At the same time, conservative investors can rely on stock options as a source of income and a protective hedge in market declines. Options are not vehicles just for the purpose of speculating. They actually have far better uses for purposes of income generation and risk reduction.
But a universal benefit of trading options is that you can trade them in a retirement account (this one has proven to be a lucrative and appealing way to grow and hedge your portfolio over time).
Options allow for better diversification by a minor capital outlay versus buying stocks.
Options are cheaper than purchasing the stock outright. They allow more markets to be traded at the given time and create more trading and investing opportunities.
The options markets have proven to be highly efficient and liquid.
Options are built on stocks and these two can be mutually beneficial when used together correctly. The point is that you can sell options to generate income on stocks that you already own. Options offer a logical and conservative trading approach.
Option trading frightens a lot of traders off, no matter if they are young, old, advanced, beginners.
The investment seems complex, too volatile to handle without outside guidance or big research. But contrary to widespread belief, options succeed where other sectors of the market tend to fail.
Take for example the fact that volatility itself can be profitable. Or fact that you don’t have to exercise an option to profit from it. These outside forces are ready and able to work in your benefit with the proper allocation and strategy.
Options trading are a multi-faceted, highly lucrative asset and it can be used in every investor’s portfolio.
You can trade options from every single point on the Planet, having just an internet connection. And options allow for both sides of the route to be traded. That, in turn, increases the total number of trends to be utilized and potential returns.
There is more leverage, more ability to hedge account to safeguard, the list seems to go on and on.
Can’t you see, words like “risky” or “dangerous” have been wrongly connected to options thanks to some financial media and prominent figures in the market.
It is very important for every single investor to get both sides of the story before making a decision about the value of options.
Options are the most trusty form of the hedge which makes them safer than stocks. When an investor buys stocks, a stop-loss order is frequently placed to protect the position.
The stop order is designed to stop losses below a preset price identified by the investor. The puzzle with these orders lolls in the essence of the order itself.
A stop order is executed when the stock trades at or below the limit as indicated in the order.
When you buy a put option for protection, you will not have an apocalyptic loss. Unlike stop-loss orders, options do not turn-off when the market finishes. They give you security 24/7.
The stop orders can’t do that. This is why options are recognized as a reliable method of hedging.
You will need less money to gain almost equal profit, and you have a greater return in percent.
The payoff, that’s what options give to investors. The main benefit of options is they offer more investment opportunities.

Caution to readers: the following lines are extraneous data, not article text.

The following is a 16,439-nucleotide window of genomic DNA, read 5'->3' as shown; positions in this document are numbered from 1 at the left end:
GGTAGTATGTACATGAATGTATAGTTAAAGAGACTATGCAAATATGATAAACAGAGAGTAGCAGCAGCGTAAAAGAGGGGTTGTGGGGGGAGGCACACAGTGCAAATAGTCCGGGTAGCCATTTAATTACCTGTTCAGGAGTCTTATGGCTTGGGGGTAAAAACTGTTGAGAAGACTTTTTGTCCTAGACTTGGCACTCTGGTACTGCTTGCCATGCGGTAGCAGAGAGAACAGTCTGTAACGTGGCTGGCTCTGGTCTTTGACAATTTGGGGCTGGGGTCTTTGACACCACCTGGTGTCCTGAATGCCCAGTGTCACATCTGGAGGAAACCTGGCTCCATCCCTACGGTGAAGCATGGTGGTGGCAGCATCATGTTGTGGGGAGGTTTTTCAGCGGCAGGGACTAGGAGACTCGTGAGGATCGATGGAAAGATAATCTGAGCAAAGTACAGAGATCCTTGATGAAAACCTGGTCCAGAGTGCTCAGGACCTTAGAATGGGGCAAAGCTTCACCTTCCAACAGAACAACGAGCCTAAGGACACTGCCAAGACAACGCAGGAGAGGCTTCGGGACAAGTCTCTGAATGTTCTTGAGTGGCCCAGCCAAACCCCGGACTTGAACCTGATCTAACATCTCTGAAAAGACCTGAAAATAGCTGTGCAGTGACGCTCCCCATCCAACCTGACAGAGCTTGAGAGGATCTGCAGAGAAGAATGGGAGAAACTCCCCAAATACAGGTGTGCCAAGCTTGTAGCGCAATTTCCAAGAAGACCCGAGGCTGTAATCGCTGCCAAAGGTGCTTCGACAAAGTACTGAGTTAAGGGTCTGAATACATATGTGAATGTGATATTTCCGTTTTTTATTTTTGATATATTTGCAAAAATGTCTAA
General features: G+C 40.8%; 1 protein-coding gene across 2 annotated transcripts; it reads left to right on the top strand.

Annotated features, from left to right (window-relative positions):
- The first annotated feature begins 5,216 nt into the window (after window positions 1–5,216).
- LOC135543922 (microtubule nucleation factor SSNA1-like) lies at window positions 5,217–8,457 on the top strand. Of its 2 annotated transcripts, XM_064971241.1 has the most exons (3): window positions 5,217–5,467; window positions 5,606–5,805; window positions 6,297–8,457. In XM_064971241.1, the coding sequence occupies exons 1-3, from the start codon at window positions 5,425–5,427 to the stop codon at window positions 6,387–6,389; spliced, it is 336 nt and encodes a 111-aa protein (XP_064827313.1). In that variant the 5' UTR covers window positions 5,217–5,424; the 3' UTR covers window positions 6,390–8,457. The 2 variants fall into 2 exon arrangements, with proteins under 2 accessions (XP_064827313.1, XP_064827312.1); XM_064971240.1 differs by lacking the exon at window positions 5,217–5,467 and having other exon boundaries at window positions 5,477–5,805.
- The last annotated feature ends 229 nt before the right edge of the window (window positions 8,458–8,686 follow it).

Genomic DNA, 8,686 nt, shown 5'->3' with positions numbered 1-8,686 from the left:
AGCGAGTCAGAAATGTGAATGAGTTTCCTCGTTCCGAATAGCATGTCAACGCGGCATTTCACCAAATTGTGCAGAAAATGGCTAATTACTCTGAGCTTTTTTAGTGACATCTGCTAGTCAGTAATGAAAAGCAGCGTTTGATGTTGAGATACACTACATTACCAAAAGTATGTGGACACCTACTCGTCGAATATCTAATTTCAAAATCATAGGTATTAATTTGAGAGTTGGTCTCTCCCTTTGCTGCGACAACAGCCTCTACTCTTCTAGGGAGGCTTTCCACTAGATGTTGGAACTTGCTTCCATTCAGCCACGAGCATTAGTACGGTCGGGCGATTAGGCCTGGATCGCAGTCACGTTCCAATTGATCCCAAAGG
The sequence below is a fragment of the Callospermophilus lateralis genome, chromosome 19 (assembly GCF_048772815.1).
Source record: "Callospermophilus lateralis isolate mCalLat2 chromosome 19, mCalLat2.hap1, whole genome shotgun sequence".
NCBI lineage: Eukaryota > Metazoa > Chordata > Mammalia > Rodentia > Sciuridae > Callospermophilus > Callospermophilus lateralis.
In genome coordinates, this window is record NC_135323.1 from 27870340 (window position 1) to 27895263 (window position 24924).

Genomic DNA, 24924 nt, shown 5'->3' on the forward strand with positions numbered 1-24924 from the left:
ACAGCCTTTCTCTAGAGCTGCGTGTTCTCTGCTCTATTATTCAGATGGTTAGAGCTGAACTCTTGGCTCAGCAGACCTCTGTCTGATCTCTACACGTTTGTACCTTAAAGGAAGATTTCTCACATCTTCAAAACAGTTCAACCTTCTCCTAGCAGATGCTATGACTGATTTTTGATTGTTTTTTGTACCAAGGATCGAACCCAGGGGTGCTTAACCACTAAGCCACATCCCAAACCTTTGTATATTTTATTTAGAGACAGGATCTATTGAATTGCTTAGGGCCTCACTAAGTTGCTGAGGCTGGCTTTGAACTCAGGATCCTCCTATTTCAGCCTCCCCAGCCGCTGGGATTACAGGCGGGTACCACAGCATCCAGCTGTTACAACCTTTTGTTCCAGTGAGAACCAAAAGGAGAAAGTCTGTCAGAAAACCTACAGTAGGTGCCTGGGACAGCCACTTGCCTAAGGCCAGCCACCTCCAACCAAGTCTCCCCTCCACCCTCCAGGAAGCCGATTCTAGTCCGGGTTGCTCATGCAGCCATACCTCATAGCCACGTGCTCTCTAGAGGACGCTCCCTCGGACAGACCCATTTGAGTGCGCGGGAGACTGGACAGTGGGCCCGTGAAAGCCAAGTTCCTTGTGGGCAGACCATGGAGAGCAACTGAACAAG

Options are a very flexible tool.
There are many ways to use options to recreate other positions so-called synthetics.
Trading options enable you to trade the market’s “third dimension.” Moreover, they will never determinate your trading direction.
Options enable you to trade not only stock changes. They will enable you to trade the motions in the time and shifts in volatility. The majority of stocks don’t have big movements. You can find a few stocks that really move importantly. Well, don’t expect them to do it often.
Only options give the necessary choices required to profit in any market condition.
Only options offer the strategic alternatives necessary to profit in every type of market.
Options trading involves significant risk and is not suitable for all investors.
Some complicated options strategies display added risk.
Views and opinions represented in this tutorial are based on personal experiences of Traders-Paradise’s author.
These explanations you should not be observed as a recommendation for or opposite to any particular security or trading strategy.
This views and ideas are subject to change due to markets and other circumstances.
Options are the extremely high-risk investment vehicle.
Frankly, the vast majority think like that.
Why trading options are considered high risk?
Most investors lose money in options. Statistics show that over 80% of all options traders lose money.
Why is this so?
Because the odds are united against winning from the start.
First, the direction of price movement has to be correctly analyzed. This procedure alone is a major barrier for most of the investors.
Further, the magnitude of the price move must have correctly calculation. Unfortunately, this is another procedure that the average investor doesn’t want to polish more.
All the way to the high gloss!
And, being correct to the time element is the unaccounted aspect of most option analysis.
The combination of these three crucial factors makes it extremely difficult to access an options trade correctly.
And to add more pain in your life, a premium is built into the option price.
This premium reveals the speculative zeal of the market participants who believe prices will run under their control.
The extremely leveraged method of participating in the move creates a “parasitical” premium that is added to the true value of the option.
Like many prosperous investors, options traders have a bright perception of their financial aims.
Hence, the way of your approach and believes regarding money will have a primary influence on how you trade options.
So, take this free advice at the end. The best thing you can do before start trading options is to precisely specify your investing intentions.